By Gene Walden, Senior Finance Editor | 08/31/2021

As a parent, it can be tricky to balance saving for your child’s education and investing for your own retirement. As a general guideline, you should try to avoid dipping into your retirement savings to pay for college, for a couple of reasons:

1. Student loans typically come with a lower interest rate which means you may be better off financially to keep money invested in your retirement account and have your children fund college through low interest student loans.

2. Depleting your retirement savings to pay for college could put your financial future in jeopardy. Help your children with their college costs if you can afford it, but don’t if it means you won’t have enough for your retirement years.

College funding options

When it comes to paying for college your child may have a variety of funding options available to help them make it through their post-secondary education, including scholarships, financial aid, work-study and a part-time job.

While you may not be able to cover the entire cost of your children’s education, even a little help with educational costs may have a significant impact on reducing their student debt.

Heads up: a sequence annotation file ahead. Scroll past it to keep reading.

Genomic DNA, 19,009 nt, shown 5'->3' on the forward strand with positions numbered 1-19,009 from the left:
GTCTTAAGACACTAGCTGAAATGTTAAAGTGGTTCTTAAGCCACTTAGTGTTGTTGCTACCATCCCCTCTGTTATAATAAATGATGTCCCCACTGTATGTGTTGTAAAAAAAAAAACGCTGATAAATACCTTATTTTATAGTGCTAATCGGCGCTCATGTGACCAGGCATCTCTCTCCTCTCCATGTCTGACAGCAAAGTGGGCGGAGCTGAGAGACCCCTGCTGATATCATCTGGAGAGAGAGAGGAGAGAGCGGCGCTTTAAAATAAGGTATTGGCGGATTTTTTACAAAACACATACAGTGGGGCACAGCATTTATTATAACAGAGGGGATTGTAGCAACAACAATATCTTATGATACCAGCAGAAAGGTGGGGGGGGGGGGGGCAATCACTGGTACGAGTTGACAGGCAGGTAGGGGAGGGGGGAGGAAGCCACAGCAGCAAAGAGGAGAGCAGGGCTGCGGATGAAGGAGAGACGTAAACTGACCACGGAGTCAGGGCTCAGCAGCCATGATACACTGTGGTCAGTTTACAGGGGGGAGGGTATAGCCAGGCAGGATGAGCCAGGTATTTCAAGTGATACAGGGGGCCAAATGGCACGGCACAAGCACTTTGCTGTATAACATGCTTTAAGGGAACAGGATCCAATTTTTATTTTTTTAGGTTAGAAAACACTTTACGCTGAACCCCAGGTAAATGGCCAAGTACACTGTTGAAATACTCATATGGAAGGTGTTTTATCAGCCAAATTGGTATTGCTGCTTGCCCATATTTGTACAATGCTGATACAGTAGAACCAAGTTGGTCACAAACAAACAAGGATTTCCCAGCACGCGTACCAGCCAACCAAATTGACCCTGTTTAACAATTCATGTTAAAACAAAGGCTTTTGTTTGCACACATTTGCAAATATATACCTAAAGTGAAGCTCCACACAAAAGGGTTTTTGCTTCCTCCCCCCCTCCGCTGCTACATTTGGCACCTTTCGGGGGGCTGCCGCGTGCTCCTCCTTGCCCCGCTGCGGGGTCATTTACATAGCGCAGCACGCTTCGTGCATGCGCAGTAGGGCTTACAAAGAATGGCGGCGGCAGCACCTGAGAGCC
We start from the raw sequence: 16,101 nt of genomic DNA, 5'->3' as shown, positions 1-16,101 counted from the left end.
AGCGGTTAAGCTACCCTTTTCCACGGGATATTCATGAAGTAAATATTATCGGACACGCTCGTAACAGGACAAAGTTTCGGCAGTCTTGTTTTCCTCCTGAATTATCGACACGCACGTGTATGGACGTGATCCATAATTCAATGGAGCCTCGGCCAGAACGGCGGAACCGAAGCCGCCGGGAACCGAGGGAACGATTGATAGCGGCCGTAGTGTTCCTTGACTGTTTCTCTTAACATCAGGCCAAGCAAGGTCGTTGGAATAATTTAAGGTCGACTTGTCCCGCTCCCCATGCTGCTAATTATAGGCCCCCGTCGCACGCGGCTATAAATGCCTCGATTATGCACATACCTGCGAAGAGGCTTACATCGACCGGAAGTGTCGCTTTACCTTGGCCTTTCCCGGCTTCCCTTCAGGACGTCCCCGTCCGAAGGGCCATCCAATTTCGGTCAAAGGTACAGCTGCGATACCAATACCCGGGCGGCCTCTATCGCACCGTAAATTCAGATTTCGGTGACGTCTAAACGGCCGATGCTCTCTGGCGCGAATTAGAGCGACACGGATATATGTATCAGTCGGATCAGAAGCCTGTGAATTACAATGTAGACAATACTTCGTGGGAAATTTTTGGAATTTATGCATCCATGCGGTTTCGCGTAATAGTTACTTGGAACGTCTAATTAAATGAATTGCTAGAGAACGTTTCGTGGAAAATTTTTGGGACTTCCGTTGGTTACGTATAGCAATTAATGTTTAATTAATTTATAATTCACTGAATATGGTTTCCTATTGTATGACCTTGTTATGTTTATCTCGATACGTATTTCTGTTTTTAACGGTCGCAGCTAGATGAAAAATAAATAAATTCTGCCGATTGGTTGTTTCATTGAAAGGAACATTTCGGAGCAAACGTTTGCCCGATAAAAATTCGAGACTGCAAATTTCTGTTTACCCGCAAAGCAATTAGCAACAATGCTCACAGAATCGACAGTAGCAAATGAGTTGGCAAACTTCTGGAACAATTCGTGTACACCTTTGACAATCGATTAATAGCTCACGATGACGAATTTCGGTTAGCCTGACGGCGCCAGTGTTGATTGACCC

Manage debt

Here’s a hypothetical example to consider on managing debt.

Sally spends $100,000 to pay college costs over four years with a 5% interest rate loan—which is roughly in the range of interest rates charged by the U.S. Department of Education Student Loan Program.1

  • Loan amount: $100,000
  • Interest rate: 5%
  • Years to pay off: 30 at $540 a month
Sally would pay almost $194,000 over that period—nearly double the loan amount. This means that every dollar you or your child can put away ahead of time could potentially save nearly $2 in debt payments after the child graduates.
  • Put away $25,000 Save $50,000 in repayments
  • Put away $50,000 Save $100,000 in repayments
So, how do you save $50,000—or even $25,000—for your child’s education? Start early and contribute consistently, preferably to an account that grows tax-deferred.